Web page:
Nova Scotia sees largest jump in COVID-19 cases since virus arrived in the province

For the third day in a row there was a double-digit rise in COVID-19 cases in Nova Scotia, as the province identified 17 more on Wednesday.

According to chief public health officer Dr. Robert Strang, there are now 68 confirmed cases of the novel coronavirus in Nova Scotia.

READ MORE: Nova Scotia can now conduct 400 COVID-19 tests in one day — Strang

All of the cases are travel-related or connected to earlier reported cases, according to Strang, and none are the result of community spread.

Click to play video: 'Coronavirus outbreak: 17 more COVID-19 cases in Nova Scotia'
Coronavirus outbreak: 17 more COVID-19 cases in Nova Scotia

“Several of the new cases are connected to groups or families who have returned to Nova Scotia following travel outside of Canada,” the province stated.

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Click to play video: 'Coronavirus outbreak: 10 new cases of COVID-19 in Nova Scotia'
Coronavirus outbreak: 10 new cases of COVID-19 in Nova Scotia

The 68 individuals affected range in age from under 10 to in their mid-70s. Cases have been identified in all parts of the province, and one patient remains in hospital.

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Two individuals have now recovered, and their cases of COVID-19 are considered resolved.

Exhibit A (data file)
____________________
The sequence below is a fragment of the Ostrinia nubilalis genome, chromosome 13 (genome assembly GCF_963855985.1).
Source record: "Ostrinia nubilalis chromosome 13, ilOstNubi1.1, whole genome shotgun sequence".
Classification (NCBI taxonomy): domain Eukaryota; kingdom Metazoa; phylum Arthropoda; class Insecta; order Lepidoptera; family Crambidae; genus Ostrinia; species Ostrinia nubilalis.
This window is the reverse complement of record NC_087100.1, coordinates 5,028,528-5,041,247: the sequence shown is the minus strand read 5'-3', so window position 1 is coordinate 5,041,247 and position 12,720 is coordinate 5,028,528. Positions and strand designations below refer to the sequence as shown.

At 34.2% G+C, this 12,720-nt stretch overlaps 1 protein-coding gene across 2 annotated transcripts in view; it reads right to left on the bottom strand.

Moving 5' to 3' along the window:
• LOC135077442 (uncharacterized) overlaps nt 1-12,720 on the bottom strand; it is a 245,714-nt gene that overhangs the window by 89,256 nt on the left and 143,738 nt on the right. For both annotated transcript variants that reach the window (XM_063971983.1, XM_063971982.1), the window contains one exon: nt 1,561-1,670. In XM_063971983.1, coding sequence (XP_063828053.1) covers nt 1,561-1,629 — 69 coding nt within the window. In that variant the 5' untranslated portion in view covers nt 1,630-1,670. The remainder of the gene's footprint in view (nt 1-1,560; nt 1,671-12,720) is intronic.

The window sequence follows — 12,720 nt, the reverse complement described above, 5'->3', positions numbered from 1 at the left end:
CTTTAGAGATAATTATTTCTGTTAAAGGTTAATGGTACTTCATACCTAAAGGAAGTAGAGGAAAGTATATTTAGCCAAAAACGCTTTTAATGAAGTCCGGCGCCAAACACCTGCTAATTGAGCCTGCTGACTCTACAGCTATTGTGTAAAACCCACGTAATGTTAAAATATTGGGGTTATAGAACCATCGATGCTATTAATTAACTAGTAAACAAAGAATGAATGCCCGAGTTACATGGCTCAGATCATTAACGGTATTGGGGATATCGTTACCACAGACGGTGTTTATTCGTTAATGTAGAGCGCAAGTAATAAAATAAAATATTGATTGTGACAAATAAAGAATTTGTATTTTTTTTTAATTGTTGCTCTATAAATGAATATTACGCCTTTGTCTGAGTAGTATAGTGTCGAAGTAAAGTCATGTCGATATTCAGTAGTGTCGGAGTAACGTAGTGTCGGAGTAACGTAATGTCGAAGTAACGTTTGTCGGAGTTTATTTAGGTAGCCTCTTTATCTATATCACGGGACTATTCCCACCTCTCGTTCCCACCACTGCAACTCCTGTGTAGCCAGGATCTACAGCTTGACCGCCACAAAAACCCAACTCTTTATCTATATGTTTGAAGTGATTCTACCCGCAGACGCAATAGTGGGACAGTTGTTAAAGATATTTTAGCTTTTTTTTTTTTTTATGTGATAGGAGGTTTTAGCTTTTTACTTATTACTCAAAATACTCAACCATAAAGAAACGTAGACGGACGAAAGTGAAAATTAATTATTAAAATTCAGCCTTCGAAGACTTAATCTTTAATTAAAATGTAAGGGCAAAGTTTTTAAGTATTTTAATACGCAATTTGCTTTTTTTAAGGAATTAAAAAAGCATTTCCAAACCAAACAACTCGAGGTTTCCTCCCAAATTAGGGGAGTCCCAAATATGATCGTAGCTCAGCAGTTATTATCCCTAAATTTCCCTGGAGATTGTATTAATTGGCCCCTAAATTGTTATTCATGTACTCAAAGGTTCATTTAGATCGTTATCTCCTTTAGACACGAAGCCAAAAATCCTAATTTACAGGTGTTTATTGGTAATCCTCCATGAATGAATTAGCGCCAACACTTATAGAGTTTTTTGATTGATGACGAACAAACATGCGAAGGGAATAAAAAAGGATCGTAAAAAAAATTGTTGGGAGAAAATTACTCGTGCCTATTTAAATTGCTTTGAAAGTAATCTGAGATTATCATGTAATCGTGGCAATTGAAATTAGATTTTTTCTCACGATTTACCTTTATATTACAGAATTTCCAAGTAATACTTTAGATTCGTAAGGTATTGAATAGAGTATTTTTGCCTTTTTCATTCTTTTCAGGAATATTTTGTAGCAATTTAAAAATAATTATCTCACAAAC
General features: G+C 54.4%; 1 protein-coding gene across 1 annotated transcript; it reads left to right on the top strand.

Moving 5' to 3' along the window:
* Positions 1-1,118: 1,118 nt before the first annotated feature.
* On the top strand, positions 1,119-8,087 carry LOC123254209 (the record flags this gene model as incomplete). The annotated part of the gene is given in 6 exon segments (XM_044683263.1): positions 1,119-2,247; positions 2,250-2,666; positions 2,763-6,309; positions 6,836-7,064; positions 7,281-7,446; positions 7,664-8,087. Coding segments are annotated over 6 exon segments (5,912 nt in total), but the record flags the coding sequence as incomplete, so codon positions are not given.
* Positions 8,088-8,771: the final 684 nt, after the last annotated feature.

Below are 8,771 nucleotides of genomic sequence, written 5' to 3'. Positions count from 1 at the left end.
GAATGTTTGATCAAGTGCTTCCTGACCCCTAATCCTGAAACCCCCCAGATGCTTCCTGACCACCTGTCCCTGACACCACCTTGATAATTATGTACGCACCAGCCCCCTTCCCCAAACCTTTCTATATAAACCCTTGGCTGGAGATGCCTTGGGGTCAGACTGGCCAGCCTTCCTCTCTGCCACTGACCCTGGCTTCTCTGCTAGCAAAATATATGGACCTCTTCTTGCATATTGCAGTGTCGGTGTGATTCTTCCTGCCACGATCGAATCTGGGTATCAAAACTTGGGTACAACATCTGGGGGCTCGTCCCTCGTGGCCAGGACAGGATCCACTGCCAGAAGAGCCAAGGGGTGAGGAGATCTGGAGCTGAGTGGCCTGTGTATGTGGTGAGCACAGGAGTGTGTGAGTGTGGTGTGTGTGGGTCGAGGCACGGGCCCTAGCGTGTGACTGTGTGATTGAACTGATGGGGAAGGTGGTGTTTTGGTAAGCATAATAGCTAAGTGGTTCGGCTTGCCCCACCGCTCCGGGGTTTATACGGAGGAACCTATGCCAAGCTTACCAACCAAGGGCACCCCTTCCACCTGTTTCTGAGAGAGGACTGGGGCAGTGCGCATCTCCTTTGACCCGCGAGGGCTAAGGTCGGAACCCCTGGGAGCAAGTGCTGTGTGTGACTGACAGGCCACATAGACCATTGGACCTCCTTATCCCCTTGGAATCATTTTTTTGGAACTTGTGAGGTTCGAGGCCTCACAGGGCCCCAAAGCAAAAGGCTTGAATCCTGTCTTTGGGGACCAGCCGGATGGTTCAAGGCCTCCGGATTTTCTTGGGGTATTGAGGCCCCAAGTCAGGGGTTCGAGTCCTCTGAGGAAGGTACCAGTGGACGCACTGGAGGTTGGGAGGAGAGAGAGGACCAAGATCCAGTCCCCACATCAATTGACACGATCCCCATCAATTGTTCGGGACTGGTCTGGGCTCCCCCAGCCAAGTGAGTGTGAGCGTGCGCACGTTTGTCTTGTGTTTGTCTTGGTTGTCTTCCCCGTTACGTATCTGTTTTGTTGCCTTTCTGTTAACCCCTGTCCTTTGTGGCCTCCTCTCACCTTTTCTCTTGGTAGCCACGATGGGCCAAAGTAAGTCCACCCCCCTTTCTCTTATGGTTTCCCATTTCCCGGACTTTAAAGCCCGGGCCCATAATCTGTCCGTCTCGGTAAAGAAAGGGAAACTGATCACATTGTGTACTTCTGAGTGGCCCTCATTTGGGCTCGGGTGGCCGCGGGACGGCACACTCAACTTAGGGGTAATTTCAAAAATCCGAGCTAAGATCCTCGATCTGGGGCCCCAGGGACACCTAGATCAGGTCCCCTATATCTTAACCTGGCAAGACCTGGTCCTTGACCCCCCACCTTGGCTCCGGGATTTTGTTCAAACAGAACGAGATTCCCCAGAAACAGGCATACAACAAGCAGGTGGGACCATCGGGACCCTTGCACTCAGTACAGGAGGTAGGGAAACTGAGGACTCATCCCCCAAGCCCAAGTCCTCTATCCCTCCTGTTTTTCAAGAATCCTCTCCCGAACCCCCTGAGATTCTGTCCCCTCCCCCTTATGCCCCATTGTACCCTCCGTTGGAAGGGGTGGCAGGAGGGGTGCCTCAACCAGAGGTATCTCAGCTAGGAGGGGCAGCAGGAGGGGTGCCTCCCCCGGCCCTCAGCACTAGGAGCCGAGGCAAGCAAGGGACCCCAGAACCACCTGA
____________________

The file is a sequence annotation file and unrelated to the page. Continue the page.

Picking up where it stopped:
“Public health has been in contact with these individuals and is working to identify others who may have come in close contact with them. Those individuals are also being directed to self-isolate at home, away from the public, for 14 days,” the province said.

READ MORE: Nova Scotia declares state of emergency, announces 7 new cases of COVID-19

To date, Nova Scotia has had 2,772 negative test results for COVID-19.

Questions about COVID-19? Here are some things you need to know:

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Health officials caution against all international travel. Returning travellers are asked to self-isolate for 14 days in case they develop symptoms and to prevent spreading the virus to others.

Symptoms can include fever, cough and difficulty breathing — very similar to a cold or flu. Some people can develop a more severe illness. People most at risk of this include older adults and people with severe chronic medical conditions like heart, lung or kidney disease. If you develop symptoms, contact public health authorities.

To prevent the virus from spreading, experts recommend frequent handwashing and coughing into your sleeve. They also recommend minimizing contact with others, staying home as much as possible and maintaining a distance of two metres from other people if you go out.

For full COVID-19 coverage from Global News, click here.

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